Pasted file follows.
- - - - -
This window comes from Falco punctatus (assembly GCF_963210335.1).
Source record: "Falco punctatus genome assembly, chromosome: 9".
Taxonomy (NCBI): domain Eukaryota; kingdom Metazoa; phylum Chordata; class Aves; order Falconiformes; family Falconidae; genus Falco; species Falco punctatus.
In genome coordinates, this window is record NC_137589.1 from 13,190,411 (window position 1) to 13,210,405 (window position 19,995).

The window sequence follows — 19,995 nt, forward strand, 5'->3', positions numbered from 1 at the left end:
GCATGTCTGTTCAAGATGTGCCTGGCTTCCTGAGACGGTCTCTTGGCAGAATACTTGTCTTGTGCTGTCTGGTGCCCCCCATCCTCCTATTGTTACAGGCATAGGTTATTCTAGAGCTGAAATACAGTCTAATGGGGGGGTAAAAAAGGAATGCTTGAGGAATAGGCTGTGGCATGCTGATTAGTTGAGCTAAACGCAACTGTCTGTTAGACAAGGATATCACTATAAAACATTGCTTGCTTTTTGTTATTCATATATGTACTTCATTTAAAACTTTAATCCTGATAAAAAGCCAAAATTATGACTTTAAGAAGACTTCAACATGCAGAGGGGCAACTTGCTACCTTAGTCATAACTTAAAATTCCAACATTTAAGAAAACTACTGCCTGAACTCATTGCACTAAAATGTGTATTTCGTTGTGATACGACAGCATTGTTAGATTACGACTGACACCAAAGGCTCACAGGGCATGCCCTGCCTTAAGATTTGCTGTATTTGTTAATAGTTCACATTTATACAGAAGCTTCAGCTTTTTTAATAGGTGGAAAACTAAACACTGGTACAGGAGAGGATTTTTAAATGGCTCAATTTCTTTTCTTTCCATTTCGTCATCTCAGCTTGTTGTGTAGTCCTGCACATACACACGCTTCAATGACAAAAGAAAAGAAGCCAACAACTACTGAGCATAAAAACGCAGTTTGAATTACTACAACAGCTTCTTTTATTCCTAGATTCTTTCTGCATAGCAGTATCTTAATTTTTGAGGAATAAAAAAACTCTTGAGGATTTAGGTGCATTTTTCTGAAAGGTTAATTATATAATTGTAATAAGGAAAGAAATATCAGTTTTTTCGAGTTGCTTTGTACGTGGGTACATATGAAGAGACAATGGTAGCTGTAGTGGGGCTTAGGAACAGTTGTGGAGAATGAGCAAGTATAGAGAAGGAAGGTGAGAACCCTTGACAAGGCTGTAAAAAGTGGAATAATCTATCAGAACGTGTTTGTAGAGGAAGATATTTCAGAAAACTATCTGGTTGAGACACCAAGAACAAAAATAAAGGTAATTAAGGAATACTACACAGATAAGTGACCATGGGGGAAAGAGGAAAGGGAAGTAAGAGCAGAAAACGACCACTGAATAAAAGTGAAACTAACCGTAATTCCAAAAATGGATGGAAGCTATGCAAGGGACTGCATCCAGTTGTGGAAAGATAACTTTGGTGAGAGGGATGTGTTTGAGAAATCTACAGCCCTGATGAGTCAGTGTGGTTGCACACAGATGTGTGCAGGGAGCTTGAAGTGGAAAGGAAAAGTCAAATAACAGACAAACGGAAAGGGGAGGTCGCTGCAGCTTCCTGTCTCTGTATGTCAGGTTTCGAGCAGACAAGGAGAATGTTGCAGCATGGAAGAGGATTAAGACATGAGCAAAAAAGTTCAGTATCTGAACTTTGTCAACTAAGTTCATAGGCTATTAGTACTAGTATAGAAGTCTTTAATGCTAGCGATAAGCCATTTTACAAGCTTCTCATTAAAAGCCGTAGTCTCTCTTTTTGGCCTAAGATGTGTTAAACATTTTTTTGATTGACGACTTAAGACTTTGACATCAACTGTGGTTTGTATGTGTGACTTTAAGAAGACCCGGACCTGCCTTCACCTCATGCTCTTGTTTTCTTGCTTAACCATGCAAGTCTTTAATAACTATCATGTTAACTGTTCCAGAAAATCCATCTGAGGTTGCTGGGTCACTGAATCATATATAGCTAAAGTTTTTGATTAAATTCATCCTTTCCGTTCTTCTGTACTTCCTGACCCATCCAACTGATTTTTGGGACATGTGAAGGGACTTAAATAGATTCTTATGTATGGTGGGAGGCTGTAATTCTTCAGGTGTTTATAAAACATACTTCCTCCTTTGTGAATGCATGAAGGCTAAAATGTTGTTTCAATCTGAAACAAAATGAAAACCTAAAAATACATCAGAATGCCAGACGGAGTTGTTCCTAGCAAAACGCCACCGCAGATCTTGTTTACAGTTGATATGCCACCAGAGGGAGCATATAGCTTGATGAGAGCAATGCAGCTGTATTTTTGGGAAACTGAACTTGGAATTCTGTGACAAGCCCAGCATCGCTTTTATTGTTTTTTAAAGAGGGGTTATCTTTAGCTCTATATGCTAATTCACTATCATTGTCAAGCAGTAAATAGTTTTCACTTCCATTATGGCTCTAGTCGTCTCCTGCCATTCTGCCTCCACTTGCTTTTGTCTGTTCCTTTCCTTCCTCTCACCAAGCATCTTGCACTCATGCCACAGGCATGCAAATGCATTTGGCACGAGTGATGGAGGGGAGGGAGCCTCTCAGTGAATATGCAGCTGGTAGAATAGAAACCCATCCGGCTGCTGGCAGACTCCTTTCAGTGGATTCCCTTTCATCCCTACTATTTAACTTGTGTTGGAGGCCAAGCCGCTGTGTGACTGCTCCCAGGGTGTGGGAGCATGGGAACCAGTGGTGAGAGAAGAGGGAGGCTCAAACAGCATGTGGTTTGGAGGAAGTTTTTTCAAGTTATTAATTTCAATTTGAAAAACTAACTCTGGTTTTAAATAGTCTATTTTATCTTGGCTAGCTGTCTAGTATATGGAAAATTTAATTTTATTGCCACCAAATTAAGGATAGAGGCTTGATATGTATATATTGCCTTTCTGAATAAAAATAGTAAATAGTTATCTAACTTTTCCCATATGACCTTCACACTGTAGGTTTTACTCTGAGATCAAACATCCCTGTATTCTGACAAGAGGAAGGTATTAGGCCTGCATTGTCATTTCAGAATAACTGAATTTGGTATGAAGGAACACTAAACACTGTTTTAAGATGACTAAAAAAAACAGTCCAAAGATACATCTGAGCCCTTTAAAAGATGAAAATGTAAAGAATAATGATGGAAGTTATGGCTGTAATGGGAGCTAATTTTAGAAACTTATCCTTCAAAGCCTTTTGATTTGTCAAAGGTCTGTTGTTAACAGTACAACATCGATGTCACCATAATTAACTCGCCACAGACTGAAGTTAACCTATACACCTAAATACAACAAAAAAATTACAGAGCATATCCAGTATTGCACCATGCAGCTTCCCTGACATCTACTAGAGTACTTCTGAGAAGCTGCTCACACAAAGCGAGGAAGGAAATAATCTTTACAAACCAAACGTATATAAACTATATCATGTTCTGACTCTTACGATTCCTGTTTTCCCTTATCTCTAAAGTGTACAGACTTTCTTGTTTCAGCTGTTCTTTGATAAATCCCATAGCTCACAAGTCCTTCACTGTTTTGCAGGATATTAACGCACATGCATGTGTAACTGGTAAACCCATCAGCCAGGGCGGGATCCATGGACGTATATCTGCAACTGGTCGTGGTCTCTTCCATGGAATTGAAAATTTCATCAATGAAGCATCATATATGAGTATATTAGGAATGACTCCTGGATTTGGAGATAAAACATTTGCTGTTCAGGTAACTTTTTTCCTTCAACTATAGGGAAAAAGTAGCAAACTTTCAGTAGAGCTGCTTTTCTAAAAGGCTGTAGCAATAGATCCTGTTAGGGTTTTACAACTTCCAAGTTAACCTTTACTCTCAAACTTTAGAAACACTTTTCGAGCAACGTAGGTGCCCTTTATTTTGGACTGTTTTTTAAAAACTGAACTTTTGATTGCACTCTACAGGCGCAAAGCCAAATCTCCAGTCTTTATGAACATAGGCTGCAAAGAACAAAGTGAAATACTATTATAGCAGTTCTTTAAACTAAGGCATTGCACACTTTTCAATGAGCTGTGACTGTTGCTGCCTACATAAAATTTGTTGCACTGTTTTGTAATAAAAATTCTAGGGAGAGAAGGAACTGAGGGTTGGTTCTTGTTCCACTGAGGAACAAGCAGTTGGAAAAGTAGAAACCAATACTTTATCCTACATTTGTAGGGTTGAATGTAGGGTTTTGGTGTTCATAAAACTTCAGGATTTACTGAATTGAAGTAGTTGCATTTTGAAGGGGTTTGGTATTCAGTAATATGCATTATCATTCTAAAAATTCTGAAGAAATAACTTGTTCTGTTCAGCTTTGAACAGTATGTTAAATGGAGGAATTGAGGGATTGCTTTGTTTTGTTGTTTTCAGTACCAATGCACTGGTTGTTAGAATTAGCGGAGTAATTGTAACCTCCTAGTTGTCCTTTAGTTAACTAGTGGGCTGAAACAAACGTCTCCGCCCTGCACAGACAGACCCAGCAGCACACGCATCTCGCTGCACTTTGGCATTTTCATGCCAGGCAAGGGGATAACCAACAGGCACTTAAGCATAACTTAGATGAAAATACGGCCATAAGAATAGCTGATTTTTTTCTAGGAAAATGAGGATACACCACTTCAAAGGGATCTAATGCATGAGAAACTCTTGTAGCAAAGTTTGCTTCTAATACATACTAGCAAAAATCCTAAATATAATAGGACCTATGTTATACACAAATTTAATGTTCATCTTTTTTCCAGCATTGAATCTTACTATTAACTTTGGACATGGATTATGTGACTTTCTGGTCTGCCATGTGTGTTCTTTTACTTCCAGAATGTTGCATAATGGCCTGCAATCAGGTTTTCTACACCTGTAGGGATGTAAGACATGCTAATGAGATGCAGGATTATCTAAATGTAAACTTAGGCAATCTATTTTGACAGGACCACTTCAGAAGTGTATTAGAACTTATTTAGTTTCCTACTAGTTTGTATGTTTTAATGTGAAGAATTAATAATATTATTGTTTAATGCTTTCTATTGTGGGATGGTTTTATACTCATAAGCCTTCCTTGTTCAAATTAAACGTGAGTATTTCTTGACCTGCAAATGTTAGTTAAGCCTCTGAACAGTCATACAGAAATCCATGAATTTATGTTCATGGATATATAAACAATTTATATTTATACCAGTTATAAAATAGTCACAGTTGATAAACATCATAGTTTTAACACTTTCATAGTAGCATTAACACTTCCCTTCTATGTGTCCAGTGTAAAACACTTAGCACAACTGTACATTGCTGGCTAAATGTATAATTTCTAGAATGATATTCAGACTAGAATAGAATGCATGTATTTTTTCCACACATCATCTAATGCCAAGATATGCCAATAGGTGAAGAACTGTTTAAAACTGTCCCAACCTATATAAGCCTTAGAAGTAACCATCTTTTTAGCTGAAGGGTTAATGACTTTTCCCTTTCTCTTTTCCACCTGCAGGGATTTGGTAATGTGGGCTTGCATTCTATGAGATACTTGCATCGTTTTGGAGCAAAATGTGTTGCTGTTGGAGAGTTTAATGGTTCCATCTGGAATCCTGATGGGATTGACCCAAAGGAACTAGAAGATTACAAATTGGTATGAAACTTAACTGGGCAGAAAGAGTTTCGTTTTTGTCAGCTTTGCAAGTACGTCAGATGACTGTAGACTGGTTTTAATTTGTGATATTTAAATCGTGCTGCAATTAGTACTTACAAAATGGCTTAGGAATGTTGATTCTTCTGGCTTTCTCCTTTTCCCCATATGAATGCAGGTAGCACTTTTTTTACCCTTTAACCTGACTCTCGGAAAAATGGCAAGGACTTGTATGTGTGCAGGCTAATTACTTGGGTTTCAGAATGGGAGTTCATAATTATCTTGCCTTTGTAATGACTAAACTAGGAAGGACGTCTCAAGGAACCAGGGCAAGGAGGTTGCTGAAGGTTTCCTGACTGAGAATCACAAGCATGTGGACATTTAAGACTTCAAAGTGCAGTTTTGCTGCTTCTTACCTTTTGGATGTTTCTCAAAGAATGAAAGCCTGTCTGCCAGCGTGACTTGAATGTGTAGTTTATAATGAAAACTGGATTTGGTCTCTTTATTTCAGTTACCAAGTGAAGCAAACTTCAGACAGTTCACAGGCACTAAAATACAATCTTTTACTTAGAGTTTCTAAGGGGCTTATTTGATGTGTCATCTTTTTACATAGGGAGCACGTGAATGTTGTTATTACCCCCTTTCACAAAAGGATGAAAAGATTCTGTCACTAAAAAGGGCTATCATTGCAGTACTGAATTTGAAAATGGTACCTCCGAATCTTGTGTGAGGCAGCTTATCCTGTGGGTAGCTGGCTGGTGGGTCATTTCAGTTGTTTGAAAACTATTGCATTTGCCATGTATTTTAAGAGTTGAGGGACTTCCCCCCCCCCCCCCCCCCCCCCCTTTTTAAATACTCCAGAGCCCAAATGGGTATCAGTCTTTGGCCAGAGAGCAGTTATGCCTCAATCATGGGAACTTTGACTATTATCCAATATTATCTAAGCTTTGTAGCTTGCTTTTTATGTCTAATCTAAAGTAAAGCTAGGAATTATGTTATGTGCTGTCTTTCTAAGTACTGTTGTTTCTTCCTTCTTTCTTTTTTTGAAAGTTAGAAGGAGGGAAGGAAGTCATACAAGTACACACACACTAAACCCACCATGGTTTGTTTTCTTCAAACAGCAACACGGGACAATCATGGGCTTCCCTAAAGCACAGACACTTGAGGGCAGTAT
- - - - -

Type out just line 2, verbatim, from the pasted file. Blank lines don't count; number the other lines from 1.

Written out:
Source record: "Falco punctatus genome assembly, chromosome: 9".